The trouble with this though is that you can lots of people in few departments.
Another alternative is to put them in their immediate sub-department, but then you have no idea of hierarchy. Of course I could do departments within departments, but then it would look quite confusing. I'm using CSS and DIVs so you click on each top level (Dept 1) in the example above to expand and contract each level.

The best solution would be to classify people, not in their official organisational department, but the department in which people think of them. This would probably end up being a two level departmental structure, but only of my own invention, and needing to be maintained separately. Time to do some research I think...

tags: visualization

Thursday, June 29, 2006

Reporting on the cheap

[Warning - heavy technical post. Non-technical summary: it's hard to do good reports in Excel.]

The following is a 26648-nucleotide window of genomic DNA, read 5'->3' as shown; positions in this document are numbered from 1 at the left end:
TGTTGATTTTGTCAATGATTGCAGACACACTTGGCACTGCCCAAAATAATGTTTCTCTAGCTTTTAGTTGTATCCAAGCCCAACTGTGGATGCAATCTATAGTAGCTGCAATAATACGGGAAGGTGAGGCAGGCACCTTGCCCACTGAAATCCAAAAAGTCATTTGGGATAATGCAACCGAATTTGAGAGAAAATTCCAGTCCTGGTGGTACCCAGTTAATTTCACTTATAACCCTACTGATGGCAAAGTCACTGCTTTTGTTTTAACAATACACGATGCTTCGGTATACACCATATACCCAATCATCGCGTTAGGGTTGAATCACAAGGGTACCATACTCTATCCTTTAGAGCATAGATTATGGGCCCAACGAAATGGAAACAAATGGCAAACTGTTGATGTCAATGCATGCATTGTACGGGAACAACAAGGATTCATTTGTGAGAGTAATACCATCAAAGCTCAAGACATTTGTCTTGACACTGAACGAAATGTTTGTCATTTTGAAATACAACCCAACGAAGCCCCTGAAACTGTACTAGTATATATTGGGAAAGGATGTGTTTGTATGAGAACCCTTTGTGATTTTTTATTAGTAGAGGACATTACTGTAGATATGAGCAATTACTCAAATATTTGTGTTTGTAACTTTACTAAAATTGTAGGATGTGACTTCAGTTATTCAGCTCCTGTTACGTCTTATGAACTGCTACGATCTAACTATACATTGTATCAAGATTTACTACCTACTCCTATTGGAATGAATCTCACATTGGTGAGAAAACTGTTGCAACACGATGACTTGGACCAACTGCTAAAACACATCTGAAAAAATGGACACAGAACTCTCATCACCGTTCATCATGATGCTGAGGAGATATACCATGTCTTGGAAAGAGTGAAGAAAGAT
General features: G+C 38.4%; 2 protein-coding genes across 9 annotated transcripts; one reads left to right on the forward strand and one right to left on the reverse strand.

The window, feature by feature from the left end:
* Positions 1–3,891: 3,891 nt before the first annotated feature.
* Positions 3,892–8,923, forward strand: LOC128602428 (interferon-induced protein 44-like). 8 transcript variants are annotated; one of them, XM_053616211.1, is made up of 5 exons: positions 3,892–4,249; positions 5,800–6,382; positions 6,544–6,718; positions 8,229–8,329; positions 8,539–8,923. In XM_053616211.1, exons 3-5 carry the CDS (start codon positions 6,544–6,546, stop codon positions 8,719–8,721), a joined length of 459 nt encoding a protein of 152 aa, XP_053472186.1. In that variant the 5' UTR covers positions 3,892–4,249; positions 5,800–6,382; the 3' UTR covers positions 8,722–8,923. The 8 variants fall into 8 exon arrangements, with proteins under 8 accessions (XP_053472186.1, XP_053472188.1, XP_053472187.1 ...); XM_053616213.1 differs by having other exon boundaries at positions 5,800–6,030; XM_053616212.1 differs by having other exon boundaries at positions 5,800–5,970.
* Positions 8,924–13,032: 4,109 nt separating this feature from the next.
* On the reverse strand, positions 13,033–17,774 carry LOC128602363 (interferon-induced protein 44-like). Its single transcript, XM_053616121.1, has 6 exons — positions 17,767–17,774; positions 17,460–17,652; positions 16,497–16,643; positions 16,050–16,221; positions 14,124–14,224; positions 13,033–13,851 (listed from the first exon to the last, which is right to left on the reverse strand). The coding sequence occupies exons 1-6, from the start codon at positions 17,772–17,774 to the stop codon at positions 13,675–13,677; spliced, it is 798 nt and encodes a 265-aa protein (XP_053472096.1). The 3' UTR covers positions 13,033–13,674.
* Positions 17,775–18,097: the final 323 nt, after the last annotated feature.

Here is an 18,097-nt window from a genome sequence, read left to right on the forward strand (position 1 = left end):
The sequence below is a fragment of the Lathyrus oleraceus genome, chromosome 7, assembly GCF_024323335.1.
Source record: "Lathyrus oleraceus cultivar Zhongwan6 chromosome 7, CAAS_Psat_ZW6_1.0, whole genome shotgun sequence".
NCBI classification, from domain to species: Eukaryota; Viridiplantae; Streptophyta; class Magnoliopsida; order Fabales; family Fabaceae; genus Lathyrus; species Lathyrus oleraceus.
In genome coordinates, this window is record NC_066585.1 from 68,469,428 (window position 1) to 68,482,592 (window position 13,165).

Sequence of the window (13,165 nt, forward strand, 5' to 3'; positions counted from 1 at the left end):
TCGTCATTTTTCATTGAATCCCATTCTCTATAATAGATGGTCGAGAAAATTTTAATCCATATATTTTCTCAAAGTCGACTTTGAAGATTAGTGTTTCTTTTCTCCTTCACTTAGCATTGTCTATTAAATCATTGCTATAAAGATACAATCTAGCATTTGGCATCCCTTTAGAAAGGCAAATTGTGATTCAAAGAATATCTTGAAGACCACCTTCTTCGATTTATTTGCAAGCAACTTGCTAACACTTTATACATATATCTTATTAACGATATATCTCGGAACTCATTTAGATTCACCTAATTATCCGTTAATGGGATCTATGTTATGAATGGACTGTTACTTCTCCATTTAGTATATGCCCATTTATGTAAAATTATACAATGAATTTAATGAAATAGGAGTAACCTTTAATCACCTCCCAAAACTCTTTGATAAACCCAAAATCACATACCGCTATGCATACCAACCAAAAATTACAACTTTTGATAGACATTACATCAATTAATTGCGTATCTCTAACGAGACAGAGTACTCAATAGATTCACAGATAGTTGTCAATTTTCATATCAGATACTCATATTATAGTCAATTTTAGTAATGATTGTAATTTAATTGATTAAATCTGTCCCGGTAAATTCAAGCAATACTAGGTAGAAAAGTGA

I'm embarking on a project to produce some reports that need to be sent out to various people around the world. One of the key requirements is Excel format. In the past I've done some research for this and I've not found a good, cheap solution.

I'm amazed at this given the popularity of Excel. What I mean by reporting is the ability to extra data from databases, produce reports that are well laid out, having groups within groups. Another requirement is the ability to change the layout without having to dive into some underlying programming.

My research turned up some products that cost a few hundred pounds, but I would have thought this is such a common requirement that some sort of open source solution was available.

One solution we used for our management reports is Excel macros. There the layout was pretty fixed, and so the customisation was limited to how many levels of detail you went to, what font and size each had.

What we do currently for the report that is being revamped at the moment is use Crystal Reports, to output to RTF. Its Excel output is hopeless, which is not surprising given that Crystal is heavily orientated towards the printed page. New versions keep on coming out, but they don't change the underlying approach. (Even its RTF output produces RTF that only works on Word for Windows, though you could blame all the other RTF handling programs for not implementing the full RTF spec.)